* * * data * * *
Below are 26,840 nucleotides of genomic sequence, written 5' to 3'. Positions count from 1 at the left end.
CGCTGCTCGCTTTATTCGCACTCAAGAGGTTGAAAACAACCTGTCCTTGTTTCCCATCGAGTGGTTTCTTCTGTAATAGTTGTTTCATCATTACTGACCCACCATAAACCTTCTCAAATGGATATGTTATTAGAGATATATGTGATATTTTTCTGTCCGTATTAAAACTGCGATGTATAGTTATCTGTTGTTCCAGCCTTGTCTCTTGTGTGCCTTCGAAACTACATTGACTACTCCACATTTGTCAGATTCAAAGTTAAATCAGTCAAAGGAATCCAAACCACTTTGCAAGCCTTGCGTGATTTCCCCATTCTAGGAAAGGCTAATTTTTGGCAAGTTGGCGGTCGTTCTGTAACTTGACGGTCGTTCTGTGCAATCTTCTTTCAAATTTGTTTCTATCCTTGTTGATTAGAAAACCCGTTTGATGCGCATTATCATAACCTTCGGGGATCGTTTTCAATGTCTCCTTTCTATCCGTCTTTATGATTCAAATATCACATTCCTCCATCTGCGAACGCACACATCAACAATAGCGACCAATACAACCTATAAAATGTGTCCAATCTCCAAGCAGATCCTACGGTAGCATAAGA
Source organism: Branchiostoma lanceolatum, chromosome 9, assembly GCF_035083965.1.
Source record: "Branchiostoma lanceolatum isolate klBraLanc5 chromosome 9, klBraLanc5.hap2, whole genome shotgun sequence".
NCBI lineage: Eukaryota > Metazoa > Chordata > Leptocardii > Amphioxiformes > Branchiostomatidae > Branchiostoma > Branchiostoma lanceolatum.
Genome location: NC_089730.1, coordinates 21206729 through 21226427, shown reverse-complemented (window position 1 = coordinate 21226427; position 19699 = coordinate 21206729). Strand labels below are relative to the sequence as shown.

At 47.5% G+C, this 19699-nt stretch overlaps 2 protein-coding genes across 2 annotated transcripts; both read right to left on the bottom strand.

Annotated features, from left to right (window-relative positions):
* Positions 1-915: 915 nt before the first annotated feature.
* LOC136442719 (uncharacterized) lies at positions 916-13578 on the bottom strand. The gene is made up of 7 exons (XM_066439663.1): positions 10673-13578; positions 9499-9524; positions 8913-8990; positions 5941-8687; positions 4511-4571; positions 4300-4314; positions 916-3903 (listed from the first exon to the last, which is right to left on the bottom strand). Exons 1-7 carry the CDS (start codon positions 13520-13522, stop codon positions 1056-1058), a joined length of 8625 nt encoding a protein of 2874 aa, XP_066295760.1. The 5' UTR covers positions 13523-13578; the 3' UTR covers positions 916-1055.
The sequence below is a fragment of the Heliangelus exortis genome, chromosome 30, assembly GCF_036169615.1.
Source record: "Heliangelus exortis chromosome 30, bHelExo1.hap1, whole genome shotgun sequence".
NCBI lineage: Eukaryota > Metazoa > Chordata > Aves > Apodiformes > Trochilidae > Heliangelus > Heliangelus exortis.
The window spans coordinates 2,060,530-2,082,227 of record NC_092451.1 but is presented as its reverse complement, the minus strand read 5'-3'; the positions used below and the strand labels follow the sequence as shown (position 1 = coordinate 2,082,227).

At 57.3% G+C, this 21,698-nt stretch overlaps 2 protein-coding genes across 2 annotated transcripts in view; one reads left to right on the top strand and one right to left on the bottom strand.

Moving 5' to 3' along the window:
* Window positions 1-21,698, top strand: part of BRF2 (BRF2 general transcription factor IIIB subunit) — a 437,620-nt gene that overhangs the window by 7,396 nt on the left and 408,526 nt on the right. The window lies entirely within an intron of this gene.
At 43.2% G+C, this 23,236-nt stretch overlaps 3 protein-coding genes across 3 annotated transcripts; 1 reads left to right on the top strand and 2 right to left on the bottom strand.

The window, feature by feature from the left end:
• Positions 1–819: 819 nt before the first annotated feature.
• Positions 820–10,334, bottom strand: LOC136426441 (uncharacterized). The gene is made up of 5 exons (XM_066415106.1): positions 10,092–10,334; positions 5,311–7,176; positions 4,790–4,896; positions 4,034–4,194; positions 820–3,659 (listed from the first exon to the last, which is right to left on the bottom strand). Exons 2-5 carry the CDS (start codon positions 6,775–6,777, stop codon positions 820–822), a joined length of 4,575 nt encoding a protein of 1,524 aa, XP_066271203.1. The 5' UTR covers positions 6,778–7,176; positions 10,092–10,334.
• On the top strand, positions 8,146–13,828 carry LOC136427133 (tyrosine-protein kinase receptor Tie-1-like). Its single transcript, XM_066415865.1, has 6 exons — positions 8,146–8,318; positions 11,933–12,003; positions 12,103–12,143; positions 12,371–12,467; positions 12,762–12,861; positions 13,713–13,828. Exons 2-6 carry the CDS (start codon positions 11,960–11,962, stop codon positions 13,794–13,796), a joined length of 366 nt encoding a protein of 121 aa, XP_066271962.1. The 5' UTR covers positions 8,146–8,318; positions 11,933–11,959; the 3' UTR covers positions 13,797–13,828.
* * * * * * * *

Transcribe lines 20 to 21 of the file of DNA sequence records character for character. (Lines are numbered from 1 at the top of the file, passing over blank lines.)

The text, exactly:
• Positions 1–819: 819 nt before the first annotated feature.
• Positions 820–10,334, bottom strand: LOC136426441 (uncharacterized). The gene is made up of 5 exons (XM_066415106.1): positions 10,092–10,334; positions 5,311–7,176; positions 4,790–4,896; positions 4,034–4,194; positions 820–3,659 (listed from the first exon to the last, which is right to left on the bottom strand). Exons 2-5 carry the CDS (start codon positions 6,775–6,777, stop codon positions 820–822), a joined length of 4,575 nt encoding a protein of 1,524 aa, XP_066271203.1. The 5' UTR covers positions 6,778–7,176; positions 10,092–10,334.